A higher authority: The rabbinical answer to medical marijuana

As the medical marijuana industry expands in Israel and the US, rabbinic authorities are weighing in.

By
October 24, 2016 08:00
Cannabis

Cannabis [Illustrative]. (photo credit: INIMAGE)

 
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It was mid-2015, and the Orthodox Union was in a quandary. New York State was in the process of launching its medical marijuana program, and the OU, one of the world’s largest and most respected kosher certification agencies, had been approached by more than one company eager to get its certification. But could the organization’s rabbis give their stamp of approval to a drug illegal in much of the world?

“When this question of if we should certify began, I was having a meeting in my home with a prominent rabbi about a different topic altogether,” recounts Rabbi Moshe Elefant, the COO of the OU’s kashrut division. “This rabbi overheard me having a phone conversation about it and he tells me that his wife suffers from chronic back pain, and the only thing that keeps her from not suffering terrible, excruciating pain is the fact that she has marijuana.”

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Elefant said while the question prompted much internal debate among the OU’s rabbinic leadership, the stories of “many people who unfortunately aren’t well and so much rely on medical marijuana” helped aid the decision.

And so, when medicinal cannabis became available for sale in January 2016 in New York, Vireo Health of New York – one of the five companies granted a license by the state – launched with the OU symbol on every one of its products.

The company manufactures oils, capsules and vapors for patients with a medical marijuana prescription; New York State law bans the sale of smokable or edible cannabis products. As of early October, according to the New York State Department of Health, 8,421 patients were certified to receive medical marijuana.

New York is one of 25 states in the US to legalize medical marijuana. In Colorado, Alaska, Washington state, Washington, DC, and Oregon marijuana is also legal for recreational use. Medicinal cannabis is also legal in Canada, Austria, the Czech Republic, Finland, Germany, Italy – and Israel.

AND AS its legal availability spreads, rabbinic authorities are being asked to give their stamp of approval on a drug that was illegal not too long ago. But, so far, mainstream kashrut agencies have proven open to – and even supportive of – the idea.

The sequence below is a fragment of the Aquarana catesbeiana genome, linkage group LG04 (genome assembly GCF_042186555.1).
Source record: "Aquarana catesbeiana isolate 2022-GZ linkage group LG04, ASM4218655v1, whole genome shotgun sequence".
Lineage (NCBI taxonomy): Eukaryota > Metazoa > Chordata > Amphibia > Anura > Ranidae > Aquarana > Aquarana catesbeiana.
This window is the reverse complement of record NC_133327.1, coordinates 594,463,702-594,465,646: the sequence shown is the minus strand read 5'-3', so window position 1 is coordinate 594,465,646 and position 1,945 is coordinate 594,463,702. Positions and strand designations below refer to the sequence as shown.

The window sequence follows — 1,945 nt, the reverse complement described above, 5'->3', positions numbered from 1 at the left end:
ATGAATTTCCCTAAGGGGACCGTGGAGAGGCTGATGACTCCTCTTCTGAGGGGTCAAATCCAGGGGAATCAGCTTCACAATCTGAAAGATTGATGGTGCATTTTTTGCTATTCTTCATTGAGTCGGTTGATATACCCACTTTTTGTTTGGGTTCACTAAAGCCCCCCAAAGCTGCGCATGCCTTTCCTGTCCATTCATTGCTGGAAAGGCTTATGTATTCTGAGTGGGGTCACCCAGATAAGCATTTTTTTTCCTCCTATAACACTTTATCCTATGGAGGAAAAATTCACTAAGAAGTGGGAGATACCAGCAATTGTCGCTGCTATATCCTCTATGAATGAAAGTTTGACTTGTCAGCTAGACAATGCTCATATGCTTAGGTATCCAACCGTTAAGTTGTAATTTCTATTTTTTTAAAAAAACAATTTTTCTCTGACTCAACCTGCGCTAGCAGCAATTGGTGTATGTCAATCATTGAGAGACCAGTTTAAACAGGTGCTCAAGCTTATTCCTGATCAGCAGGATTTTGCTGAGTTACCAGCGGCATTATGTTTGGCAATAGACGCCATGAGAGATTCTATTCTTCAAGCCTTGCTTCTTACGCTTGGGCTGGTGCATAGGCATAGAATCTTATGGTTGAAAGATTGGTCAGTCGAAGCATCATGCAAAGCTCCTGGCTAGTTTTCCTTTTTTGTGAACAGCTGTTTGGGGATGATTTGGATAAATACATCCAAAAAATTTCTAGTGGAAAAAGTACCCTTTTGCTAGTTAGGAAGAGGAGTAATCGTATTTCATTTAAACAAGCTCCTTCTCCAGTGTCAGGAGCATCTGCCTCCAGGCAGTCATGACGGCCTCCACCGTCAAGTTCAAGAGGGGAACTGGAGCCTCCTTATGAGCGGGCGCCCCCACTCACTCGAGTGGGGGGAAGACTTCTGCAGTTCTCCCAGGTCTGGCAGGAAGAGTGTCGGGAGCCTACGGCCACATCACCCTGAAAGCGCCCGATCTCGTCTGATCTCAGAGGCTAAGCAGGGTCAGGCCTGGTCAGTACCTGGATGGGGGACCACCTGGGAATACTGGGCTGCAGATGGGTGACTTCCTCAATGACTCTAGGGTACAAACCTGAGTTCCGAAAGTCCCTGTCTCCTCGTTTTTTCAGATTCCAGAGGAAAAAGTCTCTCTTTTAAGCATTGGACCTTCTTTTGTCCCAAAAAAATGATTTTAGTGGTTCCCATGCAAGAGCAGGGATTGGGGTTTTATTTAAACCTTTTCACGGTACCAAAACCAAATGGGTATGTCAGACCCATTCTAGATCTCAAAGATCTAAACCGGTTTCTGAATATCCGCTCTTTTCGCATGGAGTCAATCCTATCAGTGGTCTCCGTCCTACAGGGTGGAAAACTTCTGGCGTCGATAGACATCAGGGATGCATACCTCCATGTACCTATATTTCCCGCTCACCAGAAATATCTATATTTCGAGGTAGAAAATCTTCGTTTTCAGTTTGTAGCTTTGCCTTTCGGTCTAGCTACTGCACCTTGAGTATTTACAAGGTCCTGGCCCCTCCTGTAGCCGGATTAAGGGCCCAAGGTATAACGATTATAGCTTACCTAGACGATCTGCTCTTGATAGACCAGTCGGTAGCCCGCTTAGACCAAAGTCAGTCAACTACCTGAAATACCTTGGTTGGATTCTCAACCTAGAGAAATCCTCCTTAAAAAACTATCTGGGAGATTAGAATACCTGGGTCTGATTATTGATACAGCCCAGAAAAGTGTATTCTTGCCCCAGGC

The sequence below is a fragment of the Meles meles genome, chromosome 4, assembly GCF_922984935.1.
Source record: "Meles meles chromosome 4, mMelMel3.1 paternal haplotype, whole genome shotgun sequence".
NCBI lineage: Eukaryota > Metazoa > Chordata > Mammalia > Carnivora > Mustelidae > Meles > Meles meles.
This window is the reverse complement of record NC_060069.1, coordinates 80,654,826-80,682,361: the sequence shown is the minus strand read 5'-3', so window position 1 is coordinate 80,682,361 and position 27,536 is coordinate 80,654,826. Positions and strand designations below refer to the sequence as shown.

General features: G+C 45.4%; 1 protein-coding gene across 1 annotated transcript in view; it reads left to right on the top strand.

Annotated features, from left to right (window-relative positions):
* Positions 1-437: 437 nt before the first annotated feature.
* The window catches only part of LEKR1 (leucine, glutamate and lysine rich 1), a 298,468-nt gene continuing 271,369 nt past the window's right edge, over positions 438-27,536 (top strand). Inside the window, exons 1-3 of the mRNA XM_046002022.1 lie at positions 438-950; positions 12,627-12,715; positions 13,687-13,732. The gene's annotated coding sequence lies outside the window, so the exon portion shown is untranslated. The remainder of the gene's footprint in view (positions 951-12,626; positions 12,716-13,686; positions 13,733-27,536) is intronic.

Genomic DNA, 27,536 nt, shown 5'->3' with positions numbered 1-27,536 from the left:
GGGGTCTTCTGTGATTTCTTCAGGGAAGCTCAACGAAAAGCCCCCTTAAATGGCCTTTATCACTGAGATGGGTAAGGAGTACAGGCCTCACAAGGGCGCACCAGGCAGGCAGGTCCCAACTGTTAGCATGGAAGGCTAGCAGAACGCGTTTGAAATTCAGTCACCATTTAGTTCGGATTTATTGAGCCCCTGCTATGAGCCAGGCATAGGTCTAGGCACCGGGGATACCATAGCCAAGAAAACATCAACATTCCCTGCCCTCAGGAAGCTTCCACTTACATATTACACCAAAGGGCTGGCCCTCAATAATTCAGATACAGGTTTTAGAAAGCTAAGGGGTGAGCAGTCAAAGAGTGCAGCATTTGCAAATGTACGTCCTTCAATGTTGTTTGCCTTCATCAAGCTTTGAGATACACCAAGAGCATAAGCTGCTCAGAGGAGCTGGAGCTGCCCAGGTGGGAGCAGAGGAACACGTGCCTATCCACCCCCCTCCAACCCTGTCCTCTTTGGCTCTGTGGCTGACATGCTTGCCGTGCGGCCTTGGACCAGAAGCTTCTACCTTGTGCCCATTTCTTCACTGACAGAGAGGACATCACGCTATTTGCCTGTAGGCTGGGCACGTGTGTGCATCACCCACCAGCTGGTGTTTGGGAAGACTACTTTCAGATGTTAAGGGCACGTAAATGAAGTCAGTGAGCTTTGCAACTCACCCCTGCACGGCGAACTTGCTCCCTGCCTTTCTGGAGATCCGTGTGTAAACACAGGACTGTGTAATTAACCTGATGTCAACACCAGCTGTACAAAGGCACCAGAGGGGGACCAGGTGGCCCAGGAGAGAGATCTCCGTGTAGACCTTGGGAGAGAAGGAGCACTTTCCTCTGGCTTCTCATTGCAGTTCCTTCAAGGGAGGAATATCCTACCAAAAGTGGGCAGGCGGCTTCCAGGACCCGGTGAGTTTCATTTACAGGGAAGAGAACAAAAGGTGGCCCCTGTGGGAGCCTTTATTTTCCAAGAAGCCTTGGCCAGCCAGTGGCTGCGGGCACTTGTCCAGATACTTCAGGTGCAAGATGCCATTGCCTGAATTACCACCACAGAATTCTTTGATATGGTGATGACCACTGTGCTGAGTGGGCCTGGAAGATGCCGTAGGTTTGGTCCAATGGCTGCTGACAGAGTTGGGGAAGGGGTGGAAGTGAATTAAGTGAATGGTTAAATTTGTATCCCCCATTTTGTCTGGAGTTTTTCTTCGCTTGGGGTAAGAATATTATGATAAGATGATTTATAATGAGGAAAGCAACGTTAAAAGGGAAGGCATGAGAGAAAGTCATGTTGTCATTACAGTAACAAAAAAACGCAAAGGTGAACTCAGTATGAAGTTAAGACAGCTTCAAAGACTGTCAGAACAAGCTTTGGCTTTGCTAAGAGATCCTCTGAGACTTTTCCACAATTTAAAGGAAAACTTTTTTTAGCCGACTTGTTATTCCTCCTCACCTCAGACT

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“As long as it’s a prescription, there’s no problem with it,” said Rabbi Don Yoel Levy, CEO and rabbinic administrator of the OK kosher certification agency.

“We have been all taking prescription drugs much heavier than marijuana until now... it’s a much milder drug than all the other drugs that have a hechsher on them.”

And as availability improves, particularly in New York, with its sizable Jewish population, companies are seeking out that approval. Elefant said several companies approached the OU during New York’s licensing process, but Vireo was the only one of those granted a license.

“There were two main reasons that we sought certification by the OU,” said Ari Hoffnung, CEO of Vireo Health of New York. “One is that we operate in the largest Jewish community in the United States, and we want to make sure that we can serve the unique religious dietary needs of our patients.”

But, in addition to the straightforward approach, gaining kosher certification provides a more subtle approval, said Hoffnung.

“Unfortunately, there is still a stigma associated with cannabis – even with medical cannabis,” he said. “We wanted to send a message to New Yorkers of all faiths and backgrounds that using medical cannabis to alleviate pain and suffering is not something patients should feel guilty or ashamed about, particularly when the product is being recommended by their doctors.”

Many New Yorkers, who are likely familiar with the idea of kashrut, “when they hear that a prominent Orthodox Jewish organization is certifying their products, it doesn’t matter what their faith or what their ethnic background is, that is something that New Yorkers respect, and I think that is something that really helps combat the stigma that remains even in 2016.”

Despite the groundbreaking step forward, both parties said the certifying process was very routine.

“We really didn’t assume that we were going to find any significant problems, and we indeed did not find any significant problems,” said Elefant of the inspection at Vireo. “We reviewed every ingredient involved in the production of the product that we were certifying, we visit the facility where the product is manufactured on a regular basis – the supervision process is absolutely no different [from the process for other products].”

While Hoffnung said this was his first exposure to such a process, the Orthodox Union “certainly used standard operating procedure.”